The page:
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Loki and Women

Weaving the Net

This post is based on and inspired by Sati’s wonderful post about Seth and Women (in German).

Loki, the “Unmanly” Man

If you worship Loki — especially if you’re female while doing so — you’ll quickly be finding yourself battling prejudice based on the clichéd immature, hormone-driven teenager; or alternatively, the clichéd oversexed while underfucked aging single woman. According to cliché, you only have the hots for a particular part of Loki’s — the part that you usually find roughly in the middle of the male body, to be precise. If you stop to think about it, however, this is rather odd: in fact as far as we know from extant sources, Loki and His sexuality are not as clear-cut for Him to easily lend themselves interpretation as a sex symbol.

Imagine a time and culture where ergi — that is, the accusation of unmanliness and cowardice, that is always…

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An environmentalist interpretation of the binding of Loki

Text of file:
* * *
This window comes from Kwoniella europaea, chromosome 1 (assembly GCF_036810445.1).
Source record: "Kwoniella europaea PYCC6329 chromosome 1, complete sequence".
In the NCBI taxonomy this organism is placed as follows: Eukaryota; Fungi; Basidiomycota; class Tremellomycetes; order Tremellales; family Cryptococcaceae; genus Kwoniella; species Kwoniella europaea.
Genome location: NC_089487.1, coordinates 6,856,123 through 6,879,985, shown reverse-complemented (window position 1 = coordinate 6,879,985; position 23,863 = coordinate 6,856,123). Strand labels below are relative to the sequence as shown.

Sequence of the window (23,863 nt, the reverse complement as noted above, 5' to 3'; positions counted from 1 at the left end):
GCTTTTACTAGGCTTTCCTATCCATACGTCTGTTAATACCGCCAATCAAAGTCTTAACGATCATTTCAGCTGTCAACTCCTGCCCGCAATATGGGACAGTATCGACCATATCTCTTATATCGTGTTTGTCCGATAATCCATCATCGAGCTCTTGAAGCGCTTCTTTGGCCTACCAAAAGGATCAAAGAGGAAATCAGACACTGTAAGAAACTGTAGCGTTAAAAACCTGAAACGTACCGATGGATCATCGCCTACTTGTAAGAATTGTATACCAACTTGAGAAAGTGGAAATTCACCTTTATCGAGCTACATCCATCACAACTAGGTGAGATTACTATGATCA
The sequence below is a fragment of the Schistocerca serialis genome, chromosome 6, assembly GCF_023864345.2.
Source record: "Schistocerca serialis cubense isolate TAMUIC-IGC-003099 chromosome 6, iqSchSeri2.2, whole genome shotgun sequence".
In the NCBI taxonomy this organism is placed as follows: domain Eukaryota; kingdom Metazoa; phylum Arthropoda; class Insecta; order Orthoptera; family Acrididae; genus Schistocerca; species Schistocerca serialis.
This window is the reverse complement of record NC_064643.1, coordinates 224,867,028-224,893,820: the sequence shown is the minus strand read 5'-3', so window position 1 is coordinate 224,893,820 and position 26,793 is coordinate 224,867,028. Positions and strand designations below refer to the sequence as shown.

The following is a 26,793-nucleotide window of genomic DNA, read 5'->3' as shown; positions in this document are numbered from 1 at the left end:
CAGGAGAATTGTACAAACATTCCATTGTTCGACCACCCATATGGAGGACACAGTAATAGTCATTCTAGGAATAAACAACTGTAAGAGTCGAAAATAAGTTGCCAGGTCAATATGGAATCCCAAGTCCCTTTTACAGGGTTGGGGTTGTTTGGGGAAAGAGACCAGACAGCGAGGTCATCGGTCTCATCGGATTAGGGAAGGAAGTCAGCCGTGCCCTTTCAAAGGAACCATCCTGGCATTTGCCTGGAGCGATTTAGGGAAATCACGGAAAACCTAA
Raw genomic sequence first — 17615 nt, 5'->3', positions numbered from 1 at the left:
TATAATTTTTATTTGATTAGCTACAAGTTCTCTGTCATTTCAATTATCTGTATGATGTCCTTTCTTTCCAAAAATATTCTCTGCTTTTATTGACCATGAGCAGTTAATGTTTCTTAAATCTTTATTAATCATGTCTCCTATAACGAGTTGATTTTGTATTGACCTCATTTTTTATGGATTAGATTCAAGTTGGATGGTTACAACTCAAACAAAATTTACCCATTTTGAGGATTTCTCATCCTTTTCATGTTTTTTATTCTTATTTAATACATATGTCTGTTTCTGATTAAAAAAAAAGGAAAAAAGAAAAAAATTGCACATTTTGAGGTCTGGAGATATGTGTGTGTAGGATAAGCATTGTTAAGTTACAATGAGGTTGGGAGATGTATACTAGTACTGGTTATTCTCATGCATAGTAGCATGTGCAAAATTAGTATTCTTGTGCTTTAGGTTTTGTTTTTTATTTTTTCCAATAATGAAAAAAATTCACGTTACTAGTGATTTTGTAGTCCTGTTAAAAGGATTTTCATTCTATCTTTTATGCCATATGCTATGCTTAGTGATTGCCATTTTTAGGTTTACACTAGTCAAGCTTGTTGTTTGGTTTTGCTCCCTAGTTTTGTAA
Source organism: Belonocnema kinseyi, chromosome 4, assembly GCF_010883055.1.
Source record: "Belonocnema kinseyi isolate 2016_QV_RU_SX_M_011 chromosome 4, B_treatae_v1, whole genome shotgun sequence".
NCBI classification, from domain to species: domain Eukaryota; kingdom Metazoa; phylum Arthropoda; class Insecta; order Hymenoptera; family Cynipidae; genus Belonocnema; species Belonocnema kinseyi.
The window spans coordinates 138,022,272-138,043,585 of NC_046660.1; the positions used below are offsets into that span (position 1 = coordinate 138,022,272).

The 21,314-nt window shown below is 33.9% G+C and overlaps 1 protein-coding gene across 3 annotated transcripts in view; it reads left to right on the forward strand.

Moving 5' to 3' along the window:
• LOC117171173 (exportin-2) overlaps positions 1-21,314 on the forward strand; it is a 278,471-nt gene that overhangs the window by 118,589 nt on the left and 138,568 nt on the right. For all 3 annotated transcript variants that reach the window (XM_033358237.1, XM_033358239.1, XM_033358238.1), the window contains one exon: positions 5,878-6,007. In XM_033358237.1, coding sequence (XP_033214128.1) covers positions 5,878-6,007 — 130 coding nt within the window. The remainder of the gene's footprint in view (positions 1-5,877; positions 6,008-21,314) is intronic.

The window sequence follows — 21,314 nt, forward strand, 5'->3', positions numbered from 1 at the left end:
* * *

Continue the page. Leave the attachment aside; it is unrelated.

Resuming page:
Rebalancing Acts

This has been hanging around in the back of my mind for about a year now. I took a crack at a draft earlier this year, to get some of my thoughts down; that draft has been sent to join its ancestors.

I was thinking over the Lokasenna, and the myth about Loki’s binding, and the various players in that myth, and I realized that another way of looking at it is about civilization’s attitude towards nature.

The Aesir are commonly seen as gods of civilization, whereas Loki is not only a Jotun, from the part of the pantheon where deities are aligned with primal natural forces and phenomena, He is (among other things) a god of change, which is one of the most fundamental natural forces there is. While there are other Jotnar who are accepted among the Aesir, Loki never seems to be as fully accepted among this…